By Spencer Wilking
By Christina Black
By Calum Marsh
By J. Pablo
By Phillip Mlynar
By Jenna Sauers
By Brian McManus
By Elliott Sharp
Dan Lynch has his spots. At Bowery Ballroom, it's a 10-foot swath by the balcony rail. At 92Y Tribeca, it's a column near the stage. At the Music Hall of Williamsburg to tape the Fiery Furnaces in December, he arrives before the first band, goes to the tiny indentation by the soundboard, and makes his nook. The eight-foot mic stand goes up first, holding pairs of Neumann KM-150s and DPA 4021s angled at the speakers. The cables snake into his bag, where, behind a beer-proof plastic window, a digital four-track records in 24-bit sound. He periodically checks his headphones while the Furnaces play, absorbing the rush of the Music Hall's speakers, politely shooing away a beer-drinker tottering too close for comfort.
"It's almost like the music is a bit of escape from the heavy stuff I have to deal with during the day," acknowledges Lynch, 46, a Notre Dame–trained civil rights and criminal defense lawyer whose cases have included homicide, police brutality, and false arrest, and who once served as counsel to the office of legendary attorney Ron Kuby. Known as NYCTaper, Lynch has uploaded almost 400 shows to NYCTaper.com since his site's inception in 2007. Later, in a corner of his Stuy-Town apartment, he sits below his sleeping children's Christmas decorations and transfers the Furnaces gig onto his well-worn PC. He tucks the setlist into an accumulating drift between DVD-R spindles. After a weekend mixdown, he posts it. Just over 300 people download it.
"I know, when I go out 150 times a year, very few of those shows will have historical significance," he allows, unworried. "It's a realistic thing." Across the living room is a filing cabinet full of Grateful Dead DATs—the impetus for his initial interest in taping back in 1994—as well as "what we used to call 'non-Dead stuff.' " Lynch tapes by compulsive muscle memory, bred by a lineage traceable to the 1972 foundation of the Bronx-centered Hell's Honkies and the Sheepshead Bay–based Dead Relics tape exchanges. His own innovations on Deadhead practices—an affinity for arty indie rock, instant blog access—also put him squarely at the center of the MP3 era, where bands, now more than ever, make their money on the road. It's hard to fathom now that any group ever opposed tapers' enthusiastic publicity. Last year, 23,000 people queued online for Lynch's boot of an Animal Collective show at the Bowery Ballroom, crashing his server. When the Mountain Goats came through in December, the band gave him VIP access, as did Wilco in September.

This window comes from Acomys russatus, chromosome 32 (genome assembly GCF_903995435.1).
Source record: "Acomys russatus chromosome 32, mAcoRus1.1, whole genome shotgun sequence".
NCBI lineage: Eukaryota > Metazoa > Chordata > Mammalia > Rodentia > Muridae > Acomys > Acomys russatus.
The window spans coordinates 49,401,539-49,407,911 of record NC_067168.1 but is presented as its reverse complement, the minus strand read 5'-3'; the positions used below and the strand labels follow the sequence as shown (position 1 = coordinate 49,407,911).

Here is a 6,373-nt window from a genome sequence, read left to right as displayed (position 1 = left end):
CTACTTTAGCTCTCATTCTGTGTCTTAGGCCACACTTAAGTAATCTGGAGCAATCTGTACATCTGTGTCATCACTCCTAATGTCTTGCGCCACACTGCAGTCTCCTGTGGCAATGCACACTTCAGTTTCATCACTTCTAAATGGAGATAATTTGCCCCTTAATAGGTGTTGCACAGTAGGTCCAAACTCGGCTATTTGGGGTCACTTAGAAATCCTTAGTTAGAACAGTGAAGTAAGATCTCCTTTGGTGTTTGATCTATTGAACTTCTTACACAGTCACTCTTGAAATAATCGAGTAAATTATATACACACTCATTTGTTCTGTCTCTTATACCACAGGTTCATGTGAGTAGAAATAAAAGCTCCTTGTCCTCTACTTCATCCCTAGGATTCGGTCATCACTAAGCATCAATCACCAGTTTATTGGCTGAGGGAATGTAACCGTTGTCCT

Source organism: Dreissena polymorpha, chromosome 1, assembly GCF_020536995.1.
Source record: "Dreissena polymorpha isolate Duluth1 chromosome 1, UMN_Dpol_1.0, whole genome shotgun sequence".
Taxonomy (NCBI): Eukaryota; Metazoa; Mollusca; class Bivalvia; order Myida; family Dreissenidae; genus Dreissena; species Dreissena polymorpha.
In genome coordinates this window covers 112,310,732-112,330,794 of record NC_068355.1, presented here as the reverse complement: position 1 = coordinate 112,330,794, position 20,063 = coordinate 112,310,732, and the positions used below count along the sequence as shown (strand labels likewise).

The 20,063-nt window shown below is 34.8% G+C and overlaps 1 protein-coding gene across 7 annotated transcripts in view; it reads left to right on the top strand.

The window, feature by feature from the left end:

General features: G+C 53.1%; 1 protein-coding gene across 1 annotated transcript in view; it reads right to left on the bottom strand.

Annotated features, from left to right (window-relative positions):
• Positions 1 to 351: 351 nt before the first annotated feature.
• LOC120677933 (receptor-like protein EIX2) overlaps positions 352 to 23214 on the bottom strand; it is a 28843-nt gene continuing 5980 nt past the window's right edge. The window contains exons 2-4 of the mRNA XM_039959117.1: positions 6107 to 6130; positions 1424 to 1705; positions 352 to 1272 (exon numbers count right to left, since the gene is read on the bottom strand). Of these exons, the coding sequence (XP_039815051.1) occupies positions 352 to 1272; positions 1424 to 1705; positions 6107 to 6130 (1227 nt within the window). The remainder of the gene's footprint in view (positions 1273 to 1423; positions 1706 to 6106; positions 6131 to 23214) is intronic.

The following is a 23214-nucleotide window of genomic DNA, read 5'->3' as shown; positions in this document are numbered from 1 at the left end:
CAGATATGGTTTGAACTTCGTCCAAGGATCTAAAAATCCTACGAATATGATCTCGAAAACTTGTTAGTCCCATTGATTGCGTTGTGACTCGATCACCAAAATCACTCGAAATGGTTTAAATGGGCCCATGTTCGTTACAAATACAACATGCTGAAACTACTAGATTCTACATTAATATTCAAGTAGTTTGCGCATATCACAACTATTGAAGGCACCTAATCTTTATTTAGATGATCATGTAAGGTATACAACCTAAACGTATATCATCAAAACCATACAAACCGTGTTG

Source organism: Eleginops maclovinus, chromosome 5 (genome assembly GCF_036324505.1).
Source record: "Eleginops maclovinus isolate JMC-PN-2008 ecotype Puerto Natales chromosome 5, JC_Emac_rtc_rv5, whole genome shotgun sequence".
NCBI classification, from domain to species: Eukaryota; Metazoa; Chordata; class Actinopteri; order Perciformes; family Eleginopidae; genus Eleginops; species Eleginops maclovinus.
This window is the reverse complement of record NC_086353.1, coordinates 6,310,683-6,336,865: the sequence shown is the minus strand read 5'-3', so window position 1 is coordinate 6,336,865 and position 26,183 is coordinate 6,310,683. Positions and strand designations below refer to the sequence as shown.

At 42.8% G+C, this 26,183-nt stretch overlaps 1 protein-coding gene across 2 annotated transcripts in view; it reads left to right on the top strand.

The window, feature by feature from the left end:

NYCTaper.com hails Lynch as "NYC's live music archivist." But he's really the latest public face for the city's secret history, which includes such heroes as Charlie Parker obsessive Dean Benedetti (who only recorded Bird's solos), librarian Lionel Mapelson (who stealth-recorded the Metropolitan Opera directly onto gramophone from a catwalk), and hundreds of working professionals. "There's not a soundguy or a crewmember working in any performance space in this city who, if he had his act together, hasn't wired up a patch to record shows," shrugged one veteran recently.
"If it's on tape, I can't throw it out," says Dave Nolan, 47, a self-described "audio packrat," whose current gig transferring recordings at the 92nd Street Y is the latest entry on a sonic résumé that includes engineering stints at WBAI and WNYC, his status as co-founder of the local chapter of the Association for Recorded Sound Collections, and a stint heading the archives for the St. Mark's Poetry Project. A dresser in his East Village apartment contains over 4,000 cassettes dating back to 1986, including radio airchecks, old answering-machine messages, and other detritus.
"There's a term in the archival community: LOCKSS," he says. " 'Lots of Copies Keeps Stuff Safe.' The music is going to be fine. It's the stuff in between that's really important. In 50 or 100 years, that will almost be more valuable as historical documents."
The brilliant Life photographer W. Eugene Smith believed the same. The 1,751 audio reels he cranked out in his Flower District loft include Thelonious Monk rehearsals, Albert Ayler jams, and a young Steve Reich's lessons with Monk's arranger (and Smith's loftmate) Hall Overton. Smith also mic'd the stairwells, providing field recordings of mewling cats, bickering roommates, and mumbling junkies. "Smith's achievement is chaotic and utterly weird," admits Sam Stephenson, whose newly published Jazz Loft Project (Alfred A. Knopf) is a stunning cross of scholarly history and Smith's haunted photography.
Elsewhere in the boroughs, filmmakers Paul Lovelace and Jessica Wolfson staged a multi-day "tape-in" at the Staten Island home of legendary countercultural radio host Bob Fass to begin the process of indexing nearly 2,000 hours of Fass's Radio Unnameable reels capturing Bob Dylan, Abbie Hoffman, and other longhair deities. There's also Joly MacFie, the fiftysomething videographer behind the 13-year running Punkcast.com. Not to mention an entire generation with recording-ready cell phones. All face the dual problems of the post-meltdown information age: the sheer economic burden of preservation, and sifting a narrative from the data blizzard.
Gene Smith's modern equivalent—for whom narrative is barely a flicker—might be found in G. Lucas Crane, 31, of the Ridgewood venue/living space Silent Barn, who has rigged the two floors with 20 microphones, snaking around communally painted walls, zine libraries, and tattered couches to a gorgeous Soundcraft Live Spirit 4 console set so deeply into its hutch by the front door that it escaped a recent robbery. Crane calls it "a center for non-amoral surveillance."
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